42 CFR Part 5, Appendix F to Part 5 - Criteria for Designation of Areas Having Shortages of Pharmacy Professional(s)

View PDF at GPO Pt. 5, App. F
Appendix F to Part 5—Criteria for Designation of Areas Having Shortages of Pharmacy Professional(s)
Part I—Geographic Areas
A. Criteria.
A geographic area will be designated as having a shortage of pharmacy professional(s) if the following three criteria are met:
1. The area is a rational area for the delivery of pharmacy services.
2. The number of pharmacists serving the area is less than the estimated requirement for pharmacists in the area, and the computed pharmacist shortage is at least 0.5.
3. Pharmacists in contiguous areas are overutilized or excessively distant from the population of the area under consideration.
B. Methodology.
In determining whether an area meets the criteria established by paragraph A of this Part, the following methodology will be used:
1. Rational Areas for the Delivery of Pharmacy Services.
(a) The following areas will be considered rational areas for the delivery of pharmacy services:
(i) A county, or a group of contiguous counties whose population centers are within 30 minutes travel time of each other; and
(ii) A portion of a county, or an area made up of portions of more than one county, whose population, because of topography, market or transportation patterns or other factors, has limited access to contiguous area resources, as measured generally by a travel time of greater than 30 minutes to these resources.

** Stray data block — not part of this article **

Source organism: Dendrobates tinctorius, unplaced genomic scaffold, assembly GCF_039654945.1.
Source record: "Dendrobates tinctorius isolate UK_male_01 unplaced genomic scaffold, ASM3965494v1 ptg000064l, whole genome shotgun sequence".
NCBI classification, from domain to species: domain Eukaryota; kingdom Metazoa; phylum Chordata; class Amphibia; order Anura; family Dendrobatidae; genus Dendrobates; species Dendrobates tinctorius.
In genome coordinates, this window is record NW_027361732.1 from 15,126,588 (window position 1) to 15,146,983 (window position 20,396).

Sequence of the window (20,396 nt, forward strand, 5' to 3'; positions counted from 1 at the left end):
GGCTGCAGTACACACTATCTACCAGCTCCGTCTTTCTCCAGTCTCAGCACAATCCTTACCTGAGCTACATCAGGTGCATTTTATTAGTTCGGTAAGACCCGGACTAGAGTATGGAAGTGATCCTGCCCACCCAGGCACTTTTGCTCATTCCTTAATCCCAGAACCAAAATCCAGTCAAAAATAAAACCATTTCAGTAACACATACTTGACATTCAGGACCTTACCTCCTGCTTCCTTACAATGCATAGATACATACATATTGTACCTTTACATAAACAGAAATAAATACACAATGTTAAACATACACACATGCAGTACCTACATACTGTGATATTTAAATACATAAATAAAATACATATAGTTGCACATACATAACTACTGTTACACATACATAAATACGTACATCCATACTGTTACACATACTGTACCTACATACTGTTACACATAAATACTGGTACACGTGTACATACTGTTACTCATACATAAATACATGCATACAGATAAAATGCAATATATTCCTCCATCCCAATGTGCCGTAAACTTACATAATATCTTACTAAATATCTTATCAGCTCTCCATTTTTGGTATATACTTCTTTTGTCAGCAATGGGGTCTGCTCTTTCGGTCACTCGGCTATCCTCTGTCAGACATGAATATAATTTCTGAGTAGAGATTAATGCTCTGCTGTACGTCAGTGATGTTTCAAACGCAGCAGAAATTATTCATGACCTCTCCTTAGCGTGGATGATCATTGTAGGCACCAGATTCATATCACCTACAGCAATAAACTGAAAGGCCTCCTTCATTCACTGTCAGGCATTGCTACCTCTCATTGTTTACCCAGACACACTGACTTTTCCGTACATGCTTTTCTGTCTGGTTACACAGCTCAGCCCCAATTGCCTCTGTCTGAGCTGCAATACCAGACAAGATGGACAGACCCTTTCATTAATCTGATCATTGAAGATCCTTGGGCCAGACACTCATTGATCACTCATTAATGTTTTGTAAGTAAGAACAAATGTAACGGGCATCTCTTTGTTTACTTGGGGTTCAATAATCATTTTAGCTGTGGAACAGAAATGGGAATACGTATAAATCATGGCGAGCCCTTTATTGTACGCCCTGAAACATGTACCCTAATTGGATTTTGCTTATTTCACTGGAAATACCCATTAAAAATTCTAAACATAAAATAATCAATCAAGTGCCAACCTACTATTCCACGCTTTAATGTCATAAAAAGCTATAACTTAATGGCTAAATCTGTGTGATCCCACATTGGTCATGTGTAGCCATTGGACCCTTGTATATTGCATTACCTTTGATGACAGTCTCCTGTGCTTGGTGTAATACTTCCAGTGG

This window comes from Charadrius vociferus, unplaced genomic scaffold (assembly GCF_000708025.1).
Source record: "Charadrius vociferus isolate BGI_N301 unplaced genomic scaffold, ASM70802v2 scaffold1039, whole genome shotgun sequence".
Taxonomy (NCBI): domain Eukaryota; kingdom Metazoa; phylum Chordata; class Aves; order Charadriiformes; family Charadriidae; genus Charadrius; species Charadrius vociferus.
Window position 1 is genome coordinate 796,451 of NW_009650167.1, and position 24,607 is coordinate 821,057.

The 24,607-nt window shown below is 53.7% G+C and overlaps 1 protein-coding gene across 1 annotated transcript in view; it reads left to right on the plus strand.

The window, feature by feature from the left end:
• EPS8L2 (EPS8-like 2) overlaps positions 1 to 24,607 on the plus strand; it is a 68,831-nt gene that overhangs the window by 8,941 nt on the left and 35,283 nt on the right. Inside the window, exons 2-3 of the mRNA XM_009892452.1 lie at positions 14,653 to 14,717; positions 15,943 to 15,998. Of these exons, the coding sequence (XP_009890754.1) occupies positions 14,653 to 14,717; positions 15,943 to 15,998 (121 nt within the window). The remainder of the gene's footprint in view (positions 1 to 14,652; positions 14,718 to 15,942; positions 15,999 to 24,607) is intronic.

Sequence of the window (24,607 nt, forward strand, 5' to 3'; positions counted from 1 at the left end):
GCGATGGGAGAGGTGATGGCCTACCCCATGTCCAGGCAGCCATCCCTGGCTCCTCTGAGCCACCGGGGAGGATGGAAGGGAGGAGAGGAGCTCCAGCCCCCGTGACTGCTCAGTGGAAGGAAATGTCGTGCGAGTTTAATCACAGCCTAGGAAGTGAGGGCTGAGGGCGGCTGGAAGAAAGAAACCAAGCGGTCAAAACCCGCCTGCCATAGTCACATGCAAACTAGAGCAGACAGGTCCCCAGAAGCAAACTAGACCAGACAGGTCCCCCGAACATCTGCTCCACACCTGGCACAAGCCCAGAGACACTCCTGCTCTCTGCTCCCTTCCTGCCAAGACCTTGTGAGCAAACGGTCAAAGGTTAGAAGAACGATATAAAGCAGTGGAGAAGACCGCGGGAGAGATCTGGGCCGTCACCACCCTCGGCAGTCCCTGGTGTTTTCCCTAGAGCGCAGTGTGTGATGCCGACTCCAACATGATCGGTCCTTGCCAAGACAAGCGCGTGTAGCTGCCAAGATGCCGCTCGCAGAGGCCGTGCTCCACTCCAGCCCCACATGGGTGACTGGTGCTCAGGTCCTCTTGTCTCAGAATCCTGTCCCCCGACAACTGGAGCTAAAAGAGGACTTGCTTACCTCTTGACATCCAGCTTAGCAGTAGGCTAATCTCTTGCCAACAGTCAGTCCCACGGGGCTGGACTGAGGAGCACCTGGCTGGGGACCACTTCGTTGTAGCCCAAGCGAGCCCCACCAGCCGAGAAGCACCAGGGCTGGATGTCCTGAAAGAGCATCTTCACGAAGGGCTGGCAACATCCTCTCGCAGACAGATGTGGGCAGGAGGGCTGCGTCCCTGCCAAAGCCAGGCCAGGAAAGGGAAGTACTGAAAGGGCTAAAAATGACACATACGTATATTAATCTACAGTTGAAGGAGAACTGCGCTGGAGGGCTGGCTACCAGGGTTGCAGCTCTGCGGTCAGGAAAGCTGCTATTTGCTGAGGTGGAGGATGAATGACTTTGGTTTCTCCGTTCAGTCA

(b) The following distances will be used as guidelines in determining distances corresponding to 30 minutes travel time:
(i) Under normal conditions with primary roads available: 20 miles.
(ii) In mountainous terrain or in areas with only secondary roads available: 15 miles.
(iii) In flat terrain or in areas connected by interstate highways: 25 miles.
Within inner portions of metropolitan areas, information on the public transportation system will be used to determine the area corresponding to 30 minutes travel time.
2. Counting of Pharmacists.
All active pharmacists within the area will be counted, except those engaged in teaching, administration, or pharmaceutical research.
3. Determination of Estimated Requirement for Pharmacists.
(a) Basic estimate. The basic estimated requirement for pharmacists will be calculated as follows:
Basic pharmacist requirement = .15 × (resident civilian population/1,000) .035 × (total number of physicians engaged in patient care in the area).
(b) Adjusted estimate. For areas with less than 20,000 persons, the following adjustment is made to the basic estimate to compensate for the lower expected productivity of small practices.
Estimated pharmacist requirement = (2 − population/20,000) × basic pharmacist requirement.
4. Size of Shortage Computation.
The size of the shortage will be computed as follows:
Pharmacist shortage = estimated pharmacist requirement − number of pharmacists available.
5. Contiguous Area Considerations.
Pharmacists in areas contiguous to an area being considered for designation will be considered excessively distant or overutilized if either:
(a) Pharmacy professional(s) in contiguous areas are more than 30 minutes travel time from the center of the area under consideration, or
(b) The number of pharmacists in each contiguous area is less than or equal to the estimated requirement for pharmacists for that contiguous area (as computed above).
C. Determination of Degree-of-Shortage.
Designated areas will be assigned to degree-of-shortage groups, based on the proportion of the estimated requirement for pharmacists which is currently available in the area, as follows:
Group 1—Areas with no pharmacists.
Group 2—Areas where the ratio of available pharmacists to pharmacists required is less than 0.5.
Group 3—Areas where the ratio of available pharmacists to pharmacists required is between 0.5 and 1.0.

Title 42 published on 2013-10-01

no entries appear in the Federal Register after this date.